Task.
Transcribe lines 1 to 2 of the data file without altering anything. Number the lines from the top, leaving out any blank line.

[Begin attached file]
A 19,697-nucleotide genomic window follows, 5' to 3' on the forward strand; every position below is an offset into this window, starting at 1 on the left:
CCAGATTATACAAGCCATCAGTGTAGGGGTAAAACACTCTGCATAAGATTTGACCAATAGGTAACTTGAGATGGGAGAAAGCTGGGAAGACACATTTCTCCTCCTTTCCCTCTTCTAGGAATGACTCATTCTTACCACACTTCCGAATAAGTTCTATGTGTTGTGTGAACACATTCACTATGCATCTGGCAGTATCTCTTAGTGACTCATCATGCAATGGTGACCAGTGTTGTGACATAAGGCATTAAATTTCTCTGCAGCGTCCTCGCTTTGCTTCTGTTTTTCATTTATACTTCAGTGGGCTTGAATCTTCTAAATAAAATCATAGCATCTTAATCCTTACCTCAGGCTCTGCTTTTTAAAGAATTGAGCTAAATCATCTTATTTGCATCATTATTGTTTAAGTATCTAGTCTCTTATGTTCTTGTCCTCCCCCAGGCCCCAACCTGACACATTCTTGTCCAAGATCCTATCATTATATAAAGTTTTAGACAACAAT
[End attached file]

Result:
A 19,697-nucleotide genomic window follows, 5' to 3' on the forward strand; every position below is an offset into this window, starting at 1 on the left:
CCAGATTATACAAGCCATCAGTGTAGGGGTAAAACACTCTGCATAAGATTTGACCAATAGGTAACTTGAGATGGGAGAAAGCTGGGAAGACACATTTCTCCTCCTTTCCCTCTTCTAGGAATGACTCATTCTTACCACACTTCCGAATAAGTTCTATGTGTTGTGTGAACACATTCACTATGCATCTGGCAGTATCTCTTAGTGACTCATCATGCAATGGTGACCAGTGTTGTGACATAAGGCATTAAATTTCTCTGCAGCGTCCTCGCTTTGCTTCTGTTTTTCATTTATACTTCAGTGGGCTTGAATCTTCTAAATAAAATCATAGCATCTTAATCCTTACCTCAGGCTCTGCTTTTTAAAGAATTGAGCTAAATCATCTTATTTGCATCATTATTGTTTAAGTATCTAGTCTCTTATGTTCTTGTCCTCCCCCAGGCCCCAACCTGACACATTCTTGTCCAAGATCCTATCATTATATAAAGTTTTAGACAACAAT